Nicole S. Simon and Susan Moore Johnson of Harvard’s Project on the Next Generation of Teachers note many of the new teachers who leave working in urban and high poverty districts do so because of working conditions in such schools rather than any student demographic.  In fact, negative school climate and organizational factors are such powerful predictors of why teachers leave schools, that no student based factors remain statistically significant.  “Positive, trusting, working relationships” and “a strong sense of collective responsibility” prove to be strong predictors of schools that manage to retain teachers over schools with nearly identical student demographics.  Considering all of this, if reform advocates TRULY wanted to assist children who suffer because of bad teachers, they ought to advocate for the following:

1) Ways to support administrators doing their evaluative role seriously. As has been pointed out from numerous sources, tenure grants teachers due process in any effort to remove them from the classroom.  Administrators need to do this function, and they need to do it carefully and well, but that role is frequently an add on to an already extremely time consuming job.  Principals can be supported in this function by robust peer observation and mentoring systems, but this would require that teachers also have additional time needed to mentor and evaluate each other.

2) Improve teachers’ working conditions. High poverty schools are notoriously difficult places to work, but not for the stereotypical reasons people presume.  Teachers who seek out such careers are often highly motivated by a desire to do good, but face overcrowded classrooms, decaying facilities and inadequate resources.  Further, lack of planning and collaboration time isolates teachers and makes it more difficult to access the expertise and insights of their peers.  The saying that a teacher’s working conditions are a student’s learning conditions needs to be seriously considered.

3) Remove the Sword of Damocles. We know that high poverty correlates to low test scores, and we know that the reasons are far more complicated than reformers’ preferred explanation of blaming teachers for everything.  But the past 15 years of education reform have constantly increased the pressure on schools and teachers to raise test scores without our nation taking the least collective responsibility for alleviating our appalling child poverty rate.  We should still test, but for diagnostic and triage purposes rather than to increasingly motivate skilled teachers to flee districts where they are professionally threatened without adequate support.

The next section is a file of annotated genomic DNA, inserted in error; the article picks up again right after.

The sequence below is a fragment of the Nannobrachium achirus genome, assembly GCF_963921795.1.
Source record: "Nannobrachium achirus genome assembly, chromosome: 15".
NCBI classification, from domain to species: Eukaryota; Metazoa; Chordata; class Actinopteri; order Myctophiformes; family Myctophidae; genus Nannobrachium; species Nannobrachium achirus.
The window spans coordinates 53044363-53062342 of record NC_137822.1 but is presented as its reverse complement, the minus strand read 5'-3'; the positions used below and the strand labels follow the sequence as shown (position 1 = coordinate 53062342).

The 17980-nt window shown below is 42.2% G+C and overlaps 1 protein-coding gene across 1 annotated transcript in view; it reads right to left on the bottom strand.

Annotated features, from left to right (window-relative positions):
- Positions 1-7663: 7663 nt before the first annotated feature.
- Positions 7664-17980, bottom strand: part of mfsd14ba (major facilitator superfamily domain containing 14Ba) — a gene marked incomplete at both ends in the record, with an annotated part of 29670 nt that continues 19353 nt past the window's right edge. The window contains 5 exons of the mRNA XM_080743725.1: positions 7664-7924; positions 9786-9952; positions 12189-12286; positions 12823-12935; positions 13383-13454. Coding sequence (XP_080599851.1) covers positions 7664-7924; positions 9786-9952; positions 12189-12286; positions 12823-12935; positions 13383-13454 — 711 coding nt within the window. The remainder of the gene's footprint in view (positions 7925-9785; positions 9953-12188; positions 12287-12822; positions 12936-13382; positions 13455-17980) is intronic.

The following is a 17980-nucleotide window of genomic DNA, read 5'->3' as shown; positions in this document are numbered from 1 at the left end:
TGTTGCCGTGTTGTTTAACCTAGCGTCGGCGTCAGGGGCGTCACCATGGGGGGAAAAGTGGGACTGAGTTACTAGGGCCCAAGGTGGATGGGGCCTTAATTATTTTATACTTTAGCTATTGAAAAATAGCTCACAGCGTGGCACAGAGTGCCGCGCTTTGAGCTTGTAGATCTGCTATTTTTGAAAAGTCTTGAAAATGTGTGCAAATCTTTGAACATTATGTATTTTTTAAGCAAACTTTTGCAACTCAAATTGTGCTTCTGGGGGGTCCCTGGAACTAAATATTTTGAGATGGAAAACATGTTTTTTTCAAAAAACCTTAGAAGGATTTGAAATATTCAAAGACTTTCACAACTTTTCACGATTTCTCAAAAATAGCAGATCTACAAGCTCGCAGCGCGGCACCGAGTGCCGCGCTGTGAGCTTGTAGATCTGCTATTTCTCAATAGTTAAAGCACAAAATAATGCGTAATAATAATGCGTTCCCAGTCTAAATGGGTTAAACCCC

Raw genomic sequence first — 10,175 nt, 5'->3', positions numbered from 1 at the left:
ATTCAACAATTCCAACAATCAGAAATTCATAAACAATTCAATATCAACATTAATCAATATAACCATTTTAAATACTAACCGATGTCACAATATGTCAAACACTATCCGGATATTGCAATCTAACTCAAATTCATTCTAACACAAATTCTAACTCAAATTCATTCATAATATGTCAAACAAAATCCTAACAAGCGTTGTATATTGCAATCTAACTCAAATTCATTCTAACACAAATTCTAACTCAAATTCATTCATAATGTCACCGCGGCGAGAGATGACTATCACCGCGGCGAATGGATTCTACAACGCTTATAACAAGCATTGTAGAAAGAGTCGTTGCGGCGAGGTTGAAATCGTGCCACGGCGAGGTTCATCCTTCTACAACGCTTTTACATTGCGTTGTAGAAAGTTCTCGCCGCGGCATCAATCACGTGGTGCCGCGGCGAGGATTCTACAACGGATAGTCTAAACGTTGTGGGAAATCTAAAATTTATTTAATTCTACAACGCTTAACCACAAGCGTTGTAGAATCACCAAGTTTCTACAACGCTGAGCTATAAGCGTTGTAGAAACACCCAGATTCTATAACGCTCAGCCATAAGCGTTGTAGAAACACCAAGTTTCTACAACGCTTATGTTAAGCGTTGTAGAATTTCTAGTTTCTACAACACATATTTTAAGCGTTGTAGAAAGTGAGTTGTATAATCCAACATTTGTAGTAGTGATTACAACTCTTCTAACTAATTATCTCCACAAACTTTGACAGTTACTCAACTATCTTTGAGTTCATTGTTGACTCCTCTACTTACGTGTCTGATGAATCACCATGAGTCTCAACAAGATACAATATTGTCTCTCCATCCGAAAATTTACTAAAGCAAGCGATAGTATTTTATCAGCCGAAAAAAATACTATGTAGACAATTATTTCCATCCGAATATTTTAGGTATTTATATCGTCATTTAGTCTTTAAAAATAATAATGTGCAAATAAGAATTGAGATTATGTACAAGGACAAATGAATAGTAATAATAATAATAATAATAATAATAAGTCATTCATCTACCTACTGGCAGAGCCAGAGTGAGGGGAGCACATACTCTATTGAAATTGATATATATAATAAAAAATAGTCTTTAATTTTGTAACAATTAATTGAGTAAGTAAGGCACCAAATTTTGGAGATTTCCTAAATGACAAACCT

4) Discuss poverty and its effects of children.  Education reformers have been consistently silent on this front except to accuse people who want to talk about it of “making excuses” for bad teachers.  That is dishonest of them.  Over 20% of our children come to school from homes that are in poverty with the negative impact on resources and development that comes from that.  Many of our urban schools have student populations that top 75% in poverty.  As David Berliner notes, we are obsessed with “one-way accountability” for schools and teachers to change this without requiring anything more of ourselves as a society.

5) Recognize that tenure protects teachers who rock the boat on behalf of their students.  The due process rights with tenure may make removing a bad teacher more complicated than simply saying “you’re fired”, but it comes with important freedoms that teachers need.  Many teachers have pointed out that tenure protects teachers from being threatened with capricious or political removal when they advocate for their students’ needs or call out bad behavior that harms students.  John Goodlad called this “good stewardship” and it is a vital characteristic that we want to encourage among teachers.

Those attacking tenure seek to take that away from all teachers.  That’s why I oppose them.